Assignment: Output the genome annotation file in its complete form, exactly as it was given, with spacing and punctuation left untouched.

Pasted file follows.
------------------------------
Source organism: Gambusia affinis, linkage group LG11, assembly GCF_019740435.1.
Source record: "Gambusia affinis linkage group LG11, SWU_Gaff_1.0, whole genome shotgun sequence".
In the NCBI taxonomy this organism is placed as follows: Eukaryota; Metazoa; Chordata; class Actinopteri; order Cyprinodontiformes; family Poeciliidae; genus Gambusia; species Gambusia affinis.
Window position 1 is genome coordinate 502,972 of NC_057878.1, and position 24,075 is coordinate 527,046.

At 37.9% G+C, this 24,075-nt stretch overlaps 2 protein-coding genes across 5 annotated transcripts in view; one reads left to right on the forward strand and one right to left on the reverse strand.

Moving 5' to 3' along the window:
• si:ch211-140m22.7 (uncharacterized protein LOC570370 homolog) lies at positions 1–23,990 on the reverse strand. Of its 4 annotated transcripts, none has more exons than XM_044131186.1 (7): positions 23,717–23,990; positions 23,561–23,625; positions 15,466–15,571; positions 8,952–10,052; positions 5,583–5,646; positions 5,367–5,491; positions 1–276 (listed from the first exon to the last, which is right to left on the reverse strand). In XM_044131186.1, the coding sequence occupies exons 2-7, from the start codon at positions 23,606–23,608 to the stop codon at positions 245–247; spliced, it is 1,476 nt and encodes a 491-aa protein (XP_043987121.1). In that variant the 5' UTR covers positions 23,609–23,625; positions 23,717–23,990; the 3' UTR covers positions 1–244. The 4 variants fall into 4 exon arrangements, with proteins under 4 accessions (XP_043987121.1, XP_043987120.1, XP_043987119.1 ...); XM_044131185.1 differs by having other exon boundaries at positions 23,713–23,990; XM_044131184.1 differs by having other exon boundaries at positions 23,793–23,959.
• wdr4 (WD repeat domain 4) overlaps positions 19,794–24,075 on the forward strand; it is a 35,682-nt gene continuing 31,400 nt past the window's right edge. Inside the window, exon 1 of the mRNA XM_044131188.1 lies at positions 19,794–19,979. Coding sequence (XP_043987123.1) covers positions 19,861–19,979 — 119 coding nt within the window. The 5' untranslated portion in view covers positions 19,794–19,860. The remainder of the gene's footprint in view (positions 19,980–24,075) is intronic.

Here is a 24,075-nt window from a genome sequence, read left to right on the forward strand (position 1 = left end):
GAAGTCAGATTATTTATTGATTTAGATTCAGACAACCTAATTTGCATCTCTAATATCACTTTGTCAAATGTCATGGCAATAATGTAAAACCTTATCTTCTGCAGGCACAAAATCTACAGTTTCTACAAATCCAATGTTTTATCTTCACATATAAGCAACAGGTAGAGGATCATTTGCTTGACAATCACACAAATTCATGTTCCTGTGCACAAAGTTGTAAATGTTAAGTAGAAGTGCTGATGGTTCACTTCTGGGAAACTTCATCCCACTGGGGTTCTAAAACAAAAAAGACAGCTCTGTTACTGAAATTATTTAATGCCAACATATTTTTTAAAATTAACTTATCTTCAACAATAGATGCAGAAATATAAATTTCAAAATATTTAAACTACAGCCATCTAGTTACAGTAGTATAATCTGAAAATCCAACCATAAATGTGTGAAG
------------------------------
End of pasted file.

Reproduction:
Source organism: Gambusia affinis, linkage group LG11, assembly GCF_019740435.1.
Source record: "Gambusia affinis linkage group LG11, SWU_Gaff_1.0, whole genome shotgun sequence".
In the NCBI taxonomy this organism is placed as follows: Eukaryota; Metazoa; Chordata; class Actinopteri; order Cyprinodontiformes; family Poeciliidae; genus Gambusia; species Gambusia affinis.
Window position 1 is genome coordinate 502,972 of NC_057878.1, and position 24,075 is coordinate 527,046.

At 37.9% G+C, this 24,075-nt stretch overlaps 2 protein-coding genes across 5 annotated transcripts in view; one reads left to right on the forward strand and one right to left on the reverse strand.

Moving 5' to 3' along the window:
• si:ch211-140m22.7 (uncharacterized protein LOC570370 homolog) lies at positions 1–23,990 on the reverse strand. Of its 4 annotated transcripts, none has more exons than XM_044131186.1 (7): positions 23,717–23,990; positions 23,561–23,625; positions 15,466–15,571; positions 8,952–10,052; positions 5,583–5,646; positions 5,367–5,491; positions 1–276 (listed from the first exon to the last, which is right to left on the reverse strand). In XM_044131186.1, the coding sequence occupies exons 2-7, from the start codon at positions 23,606–23,608 to the stop codon at positions 245–247; spliced, it is 1,476 nt and encodes a 491-aa protein (XP_043987121.1). In that variant the 5' UTR covers positions 23,609–23,625; positions 23,717–23,990; the 3' UTR covers positions 1–244. The 4 variants fall into 4 exon arrangements, with proteins under 4 accessions (XP_043987121.1, XP_043987120.1, XP_043987119.1 ...); XM_044131185.1 differs by having other exon boundaries at positions 23,713–23,990; XM_044131184.1 differs by having other exon boundaries at positions 23,793–23,959.
• wdr4 (WD repeat domain 4) overlaps positions 19,794–24,075 on the forward strand; it is a 35,682-nt gene continuing 31,400 nt past the window's right edge. Inside the window, exon 1 of the mRNA XM_044131188.1 lies at positions 19,794–19,979. Coding sequence (XP_043987123.1) covers positions 19,861–19,979 — 119 coding nt within the window. The 5' untranslated portion in view covers positions 19,794–19,860. The remainder of the gene's footprint in view (positions 19,980–24,075) is intronic.

Here is a 24,075-nt window from a genome sequence, read left to right on the forward strand (position 1 = left end):
GAAGTCAGATTATTTATTGATTTAGATTCAGACAACCTAATTTGCATCTCTAATATCACTTTGTCAAATGTCATGGCAATAATGTAAAACCTTATCTTCTGCAGGCACAAAATCTACAGTTTCTACAAATCCAATGTTTTATCTTCACATATAAGCAACAGGTAGAGGATCATTTGCTTGACAATCACACAAATTCATGTTCCTGTGCACAAAGTTGTAAATGTTAAGTAGAAGTGCTGATGGTTCACTTCTGGGAAACTTCATCCCACTGGGGTTCTAAAACAAAAAAGACAGCTCTGTTACTGAAATTATTTAATGCCAACATATTTTTTAAAATTAACTTATCTTCAACAATAGATGCAGAAATATAAATTTCAAAATATTTAAACTACAGCCATCTAGTTACAGTAGTATAATCTGAAAATCCAACCATAAATGTGTGAAG